Sprint expands metro network presence in Phoenix using AGL Networks fiber capabilities

14 May 2003 Overland Park, KS Lightwave -- Sprint today announced an agreement with AGL Networks to deploy a large metropolitan area network (MAN) ring in the Phoenix, AZ area later this year.

14 May 2003 Overland Park, KS Lightwave -- Sprint today announced an agreement with AGL Networks to deploy a large metropolitan area network (MAN) ring in the Phoenix, AZ area later this year.

"The significance of today's announcement is that many Phoenix area customers will soon have their telecom traffic link more quickly into the Sprint network, an industry leader in reporting the fewest FCC-reportable long distance outages of the top three carriers," contends Jim Patterson, vice president of Access Management at Sprint. "Metro networks, such as this one in Phoenix, reduce Sprint's reliance on incumbent local exchange carriers and improve the reliability and service intervals that our company can deliver to customers."

The ring will connect the Sprint network to several local telecom exchange facilities--two points of presence and several end offices--as well as to a Sprint mobile switching center (MSC) in Phoenix. The MSC routes wireless calls for local PCS customers of Sprint.

AGL Networks, a wholly owned subsidiary of AGL Resources Inc., will lease fiber on the ring to Sprint within its 60-mile metro network, which covers the Phoenix central business district as well as portions of Tempe, AZ.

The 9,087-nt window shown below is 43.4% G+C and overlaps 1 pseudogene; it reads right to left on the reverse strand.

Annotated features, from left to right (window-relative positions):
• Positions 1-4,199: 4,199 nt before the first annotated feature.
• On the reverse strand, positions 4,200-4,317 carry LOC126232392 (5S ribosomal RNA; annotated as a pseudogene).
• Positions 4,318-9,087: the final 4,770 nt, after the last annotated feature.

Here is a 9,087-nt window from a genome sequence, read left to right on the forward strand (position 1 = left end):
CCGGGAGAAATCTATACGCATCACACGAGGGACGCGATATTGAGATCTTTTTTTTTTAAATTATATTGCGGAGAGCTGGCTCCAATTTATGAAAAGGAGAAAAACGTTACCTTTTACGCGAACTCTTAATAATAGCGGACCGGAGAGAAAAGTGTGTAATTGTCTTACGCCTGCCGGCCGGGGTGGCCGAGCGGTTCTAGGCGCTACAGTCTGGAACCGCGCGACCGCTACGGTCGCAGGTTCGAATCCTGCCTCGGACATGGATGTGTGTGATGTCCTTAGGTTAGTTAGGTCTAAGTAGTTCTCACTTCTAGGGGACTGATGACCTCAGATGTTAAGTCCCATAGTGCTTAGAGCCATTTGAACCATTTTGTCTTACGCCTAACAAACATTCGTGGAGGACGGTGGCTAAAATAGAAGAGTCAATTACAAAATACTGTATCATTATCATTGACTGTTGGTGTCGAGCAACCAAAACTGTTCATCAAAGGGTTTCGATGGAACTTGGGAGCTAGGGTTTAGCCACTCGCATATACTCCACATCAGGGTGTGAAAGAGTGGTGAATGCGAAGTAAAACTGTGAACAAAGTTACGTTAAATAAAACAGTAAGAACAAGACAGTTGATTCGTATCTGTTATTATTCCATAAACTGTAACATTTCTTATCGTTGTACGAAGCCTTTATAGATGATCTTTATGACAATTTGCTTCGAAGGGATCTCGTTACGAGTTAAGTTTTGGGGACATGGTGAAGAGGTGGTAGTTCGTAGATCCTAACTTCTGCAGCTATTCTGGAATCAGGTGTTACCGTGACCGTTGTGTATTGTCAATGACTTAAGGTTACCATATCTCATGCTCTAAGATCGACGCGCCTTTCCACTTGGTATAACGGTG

The Phoenix agreement marks the second time that Sprint has leased dark fiber from AGL Networks. In December 2002, the companies announced that Sprint had leased dark fiber to expand Sprint's presence in the Atlanta market--home base for AGL Networks' parent company, AGL Resources Inc. Late last year, AGLN decided to enter the Phoenix market after a customer requested that the company provide service there.

The Sprint MAN initiative is establishing local transport infrastructure in metropolitan areas across the United States, enabling Sprint to bypass the incumbent local exchange carriers in several areas of the country. By building these metro rings, Sprint is driving the full capabilities of its all-digital, fiber-optic network deeper into the metro areas of 30 U.S. cities before mid-2004. The company has deployed 20 markets with MAN rings in its service footprint, enhancing network monitoring capabilities and improving network reliability to customers in those markets, say Sprint representatives.

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